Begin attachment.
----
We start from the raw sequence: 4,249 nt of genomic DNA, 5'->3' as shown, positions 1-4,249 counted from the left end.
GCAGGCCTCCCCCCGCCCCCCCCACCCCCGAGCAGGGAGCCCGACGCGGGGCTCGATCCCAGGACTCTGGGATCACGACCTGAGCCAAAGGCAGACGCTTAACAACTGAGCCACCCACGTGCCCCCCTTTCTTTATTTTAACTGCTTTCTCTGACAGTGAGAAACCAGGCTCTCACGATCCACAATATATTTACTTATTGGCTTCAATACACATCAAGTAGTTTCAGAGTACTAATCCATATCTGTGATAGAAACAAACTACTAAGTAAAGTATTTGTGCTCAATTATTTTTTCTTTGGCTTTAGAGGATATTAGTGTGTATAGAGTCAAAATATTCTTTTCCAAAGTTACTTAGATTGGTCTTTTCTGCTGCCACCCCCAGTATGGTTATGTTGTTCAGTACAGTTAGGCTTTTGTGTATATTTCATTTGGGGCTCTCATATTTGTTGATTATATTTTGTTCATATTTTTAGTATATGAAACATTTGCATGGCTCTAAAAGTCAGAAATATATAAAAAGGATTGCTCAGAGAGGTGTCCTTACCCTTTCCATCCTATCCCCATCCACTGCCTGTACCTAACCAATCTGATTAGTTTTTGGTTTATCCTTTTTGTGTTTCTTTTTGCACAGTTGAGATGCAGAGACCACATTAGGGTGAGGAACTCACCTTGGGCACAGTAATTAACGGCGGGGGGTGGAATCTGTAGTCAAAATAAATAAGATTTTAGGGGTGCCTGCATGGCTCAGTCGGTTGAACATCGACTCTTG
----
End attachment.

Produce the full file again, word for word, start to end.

We start from the raw sequence: 4,249 nt of genomic DNA, 5'->3' as shown, positions 1-4,249 counted from the left end.
GCAGGCCTCCCCCCGCCCCCCCCACCCCCGAGCAGGGAGCCCGACGCGGGGCTCGATCCCAGGACTCTGGGATCACGACCTGAGCCAAAGGCAGACGCTTAACAACTGAGCCACCCACGTGCCCCCCTTTCTTTATTTTAACTGCTTTCTCTGACAGTGAGAAACCAGGCTCTCACGATCCACAATATATTTACTTATTGGCTTCAATACACATCAAGTAGTTTCAGAGTACTAATCCATATCTGTGATAGAAACAAACTACTAAGTAAAGTATTTGTGCTCAATTATTTTTTCTTTGGCTTTAGAGGATATTAGTGTGTATAGAGTCAAAATATTCTTTTCCAAAGTTACTTAGATTGGTCTTTTCTGCTGCCACCCCCAGTATGGTTATGTTGTTCAGTACAGTTAGGCTTTTGTGTATATTTCATTTGGGGCTCTCATATTTGTTGATTATATTTTGTTCATATTTTTAGTATATGAAACATTTGCATGGCTCTAAAAGTCAGAAATATATAAAAAGGATTGCTCAGAGAGGTGTCCTTACCCTTTCCATCCTATCCCCATCCACTGCCTGTACCTAACCAATCTGATTAGTTTTTGGTTTATCCTTTTTGTGTTTCTTTTTGCACAGTTGAGATGCAGAGACCACATTAGGGTGAGGAACTCACCTTGGGCACAGTAATTAACGGCGGGGGGTGGAATCTGTAGTCAAAATAAATAAGATTTTAGGGGTGCCTGCATGGCTCAGTCGGTTGAACATCGACTCTTG